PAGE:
Roving Mars (Unrated) Director George Butler, whose previous IMAX outing took him to Antarctica, delivers an eye-popping mix of people and machine, of genuine images and computer-assisted animations based on real pictures from NASA’s two Mars rovers, Spirit and Opportunity — all of it accompanied by a magnificently ethereal score from composer Philip Glass. This is space-geek nirvana. I didn’t think it was possible for me to be any more in love with the idea of Mars — of going there, of exploring the planet, of seeing the Martian sights. But after seeing Roving Mars, I am. —MJ
Something New (PG-13) Insofar as the basics of the romantic comedy formula is concerned, Something New really isn’t. Uptight business woman Kenya (Sanaa Lathan) and landscape architect Brian (Simon Baker) “meet cute” on a disastrous blind date. Circumstances force them into contact a second time and she succumbs to hiring him to redesign the overgrown backyard at her new house. Naturally, they end up in love, but of course there are problems, without which there would be no film. You’ve seen it often enough. The hook, of course, is that she’s an upscale black woman and he’s a downscale white guy. Occasionally sharp and perceptive, and even when it’s not, it’s entertaining.
Syriana (R) While writer-director Stephen (Traffic) Gaghan is to be commended for attempting to upgrade the geo-petro-politics discourse from the present administration’s hall of mirrors obfuscation plan, the fact that his movie, by any measure, isn’t very good, kind of louses up its excellent timing. In trying to be a one-film introductory lesson in petro-maniacal greed, a ’70s-style thriller, a character study, and a primer on assorted Middle East miseries, Syriana just packs too much information, and it’s often as glib as it is incomprehensible. As is, it suffers from the odd problem of being — at over two hours — too short for any lasting impact. — Ian Gray
Tristan & Isolde (PG-13) Romantics and lovers of folklore will feel ripped off by this cinematic updating of one of history’s oldest and most adapted romantic epics; violence freaks will come out smiling. Think Titanic meets Braveheart meets The Blue Lagoon — but without the same quality of screenwriting. Castle and forest are under constant, fiery siege in this bombastic Tristan & Isolde; for better or worse, forbidden romance and the English language get second priority. —Bill Gallo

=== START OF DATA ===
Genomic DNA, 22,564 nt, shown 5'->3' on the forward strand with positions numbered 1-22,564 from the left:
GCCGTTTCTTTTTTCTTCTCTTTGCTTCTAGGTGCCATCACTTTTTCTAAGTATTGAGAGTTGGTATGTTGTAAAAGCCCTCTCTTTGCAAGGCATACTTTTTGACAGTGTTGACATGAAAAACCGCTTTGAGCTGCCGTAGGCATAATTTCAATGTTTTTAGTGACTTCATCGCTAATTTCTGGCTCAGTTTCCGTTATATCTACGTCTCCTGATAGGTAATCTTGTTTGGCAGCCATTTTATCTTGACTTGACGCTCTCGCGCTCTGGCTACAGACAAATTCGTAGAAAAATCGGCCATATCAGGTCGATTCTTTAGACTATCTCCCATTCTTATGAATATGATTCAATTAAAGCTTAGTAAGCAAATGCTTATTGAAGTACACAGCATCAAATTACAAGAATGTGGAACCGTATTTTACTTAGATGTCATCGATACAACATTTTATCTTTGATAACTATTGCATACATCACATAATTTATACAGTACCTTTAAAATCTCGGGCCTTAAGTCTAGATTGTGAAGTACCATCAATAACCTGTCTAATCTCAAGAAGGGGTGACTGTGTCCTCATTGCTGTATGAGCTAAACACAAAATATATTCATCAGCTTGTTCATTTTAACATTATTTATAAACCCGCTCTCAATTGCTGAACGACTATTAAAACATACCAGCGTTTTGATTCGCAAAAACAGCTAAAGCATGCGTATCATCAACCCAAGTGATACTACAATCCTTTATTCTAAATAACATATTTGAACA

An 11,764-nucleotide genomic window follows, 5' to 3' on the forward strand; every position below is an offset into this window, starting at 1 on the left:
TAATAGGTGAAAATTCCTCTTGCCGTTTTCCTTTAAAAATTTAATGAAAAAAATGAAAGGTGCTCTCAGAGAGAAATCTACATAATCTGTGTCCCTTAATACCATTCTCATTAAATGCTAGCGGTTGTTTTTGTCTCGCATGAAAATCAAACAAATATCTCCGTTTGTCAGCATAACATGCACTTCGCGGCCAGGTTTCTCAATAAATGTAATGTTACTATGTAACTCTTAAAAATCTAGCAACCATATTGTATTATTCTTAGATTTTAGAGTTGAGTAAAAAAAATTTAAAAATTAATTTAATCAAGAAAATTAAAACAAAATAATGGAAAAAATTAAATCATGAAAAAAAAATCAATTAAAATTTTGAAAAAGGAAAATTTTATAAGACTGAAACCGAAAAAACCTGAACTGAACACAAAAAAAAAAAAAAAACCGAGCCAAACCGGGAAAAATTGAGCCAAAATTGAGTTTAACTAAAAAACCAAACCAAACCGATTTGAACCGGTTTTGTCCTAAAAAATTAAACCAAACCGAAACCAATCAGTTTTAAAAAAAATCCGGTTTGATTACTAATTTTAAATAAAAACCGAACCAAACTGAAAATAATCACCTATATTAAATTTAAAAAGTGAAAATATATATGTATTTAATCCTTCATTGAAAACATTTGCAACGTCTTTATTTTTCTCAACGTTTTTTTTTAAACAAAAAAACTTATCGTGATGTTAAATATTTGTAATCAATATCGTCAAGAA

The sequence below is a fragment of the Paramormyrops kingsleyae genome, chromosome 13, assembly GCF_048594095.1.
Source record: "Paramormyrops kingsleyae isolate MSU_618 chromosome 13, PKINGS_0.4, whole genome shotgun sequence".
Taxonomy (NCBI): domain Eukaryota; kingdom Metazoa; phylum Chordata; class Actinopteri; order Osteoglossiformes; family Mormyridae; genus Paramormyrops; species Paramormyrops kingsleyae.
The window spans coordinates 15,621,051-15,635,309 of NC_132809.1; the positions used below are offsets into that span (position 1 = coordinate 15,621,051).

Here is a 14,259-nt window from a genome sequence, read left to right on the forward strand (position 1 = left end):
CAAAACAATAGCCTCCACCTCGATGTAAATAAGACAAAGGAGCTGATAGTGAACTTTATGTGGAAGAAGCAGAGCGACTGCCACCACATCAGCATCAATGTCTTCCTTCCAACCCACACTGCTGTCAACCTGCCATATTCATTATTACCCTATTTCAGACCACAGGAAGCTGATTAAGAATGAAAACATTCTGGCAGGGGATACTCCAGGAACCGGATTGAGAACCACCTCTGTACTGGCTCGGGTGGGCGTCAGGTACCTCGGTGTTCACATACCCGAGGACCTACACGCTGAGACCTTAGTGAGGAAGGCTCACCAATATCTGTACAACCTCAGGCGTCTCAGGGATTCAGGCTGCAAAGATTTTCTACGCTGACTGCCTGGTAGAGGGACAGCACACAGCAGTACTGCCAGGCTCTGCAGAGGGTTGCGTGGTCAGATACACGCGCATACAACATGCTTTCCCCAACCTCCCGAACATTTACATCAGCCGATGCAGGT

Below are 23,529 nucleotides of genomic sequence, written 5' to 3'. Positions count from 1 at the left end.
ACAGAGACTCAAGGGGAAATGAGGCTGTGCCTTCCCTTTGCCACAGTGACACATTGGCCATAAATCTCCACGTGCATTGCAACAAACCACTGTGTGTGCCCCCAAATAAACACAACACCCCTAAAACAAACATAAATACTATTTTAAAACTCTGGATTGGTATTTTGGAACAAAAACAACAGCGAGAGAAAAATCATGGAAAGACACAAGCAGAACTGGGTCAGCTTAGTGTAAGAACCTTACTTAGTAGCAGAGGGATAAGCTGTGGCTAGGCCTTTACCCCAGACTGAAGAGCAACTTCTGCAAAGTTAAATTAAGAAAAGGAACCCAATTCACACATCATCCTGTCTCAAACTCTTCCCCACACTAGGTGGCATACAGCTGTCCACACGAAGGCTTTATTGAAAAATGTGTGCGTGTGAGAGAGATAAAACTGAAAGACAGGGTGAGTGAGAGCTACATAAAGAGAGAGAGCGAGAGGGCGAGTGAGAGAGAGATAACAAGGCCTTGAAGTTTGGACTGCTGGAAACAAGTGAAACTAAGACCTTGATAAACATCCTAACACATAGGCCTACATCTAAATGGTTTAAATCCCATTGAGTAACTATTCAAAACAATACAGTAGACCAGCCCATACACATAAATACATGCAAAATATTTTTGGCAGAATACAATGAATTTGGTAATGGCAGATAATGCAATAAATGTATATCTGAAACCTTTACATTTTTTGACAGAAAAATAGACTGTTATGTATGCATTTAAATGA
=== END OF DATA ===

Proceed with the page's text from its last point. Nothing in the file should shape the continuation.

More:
Underworld: Evolution (R) High on the list of sequels that didn’t need to be made is this follow-up effort by Len Wiseman (aka: star Kate Beckinsale’s husband). This one is pretty much of a piece with his original — rampant CGI effects of preposterously acrobatic vampires battling it out amidst a silly story full of awkward dialogue. The real surprise is how similar it is to Uwe Boll’s BloodRayne — right down to a decadent vampire with a taste for hookers, a gratuitous sex scene, and a respected actor (Sir Derek Jacobi standing in for BloodRayne‘s Sir Ben Kingsley). Oh, it’s better, but they’re definitely blood brothers. —KH
When a Stranger Calls (PG-13) Unregenerate drivel aimed at easily spooked 13-year-old girls. When a Stranger Calls recycles the first 20 minutes of the 1979 original that starred Carol Kane by stretching it out to a painful 86 minutes, resulting in a situation without a story. A babysitter (Camilla Belle) is terrorized by menacing calls (“Have you checked the children?”) only to learn that the calls are coming from inside the house. Mayhem — pretty tame mayhem at that — ensues. Director Simon West confuses fussiness with style and serves up such overripe genre clichés as false-scare-by-cat, while adding such new wrinkles as false-scare-by-icemaker (why did no one think of that before?). —KH
Wild Safari 3D: A South African Adventure (Unrated) The Charleston IMAX reaches back to 2005 for a kid-friendly 3D tour through South Africa’s national parks in search of the worlds top five big game animals: the elephant, the Cape buffalo, the rhinoceros, the leopard, and the lion. It’s mostly a film for the 12-and-under set, as the pacing moves at Teletubbie speed. The film rolls as if the audience is seated in the back of a topless Range Rover; it’s supposed to make one feel in the middle of the action, but the only action you’re likely to feel is car sickness. As with most IMAX films, the entertainment quotient is at least matched by the fun-fact-and-educational-anecdote quotient. But for those not toting tots, consider passing on this one and taking in the remarkable Roving Mars instead. —Kinsey Labberton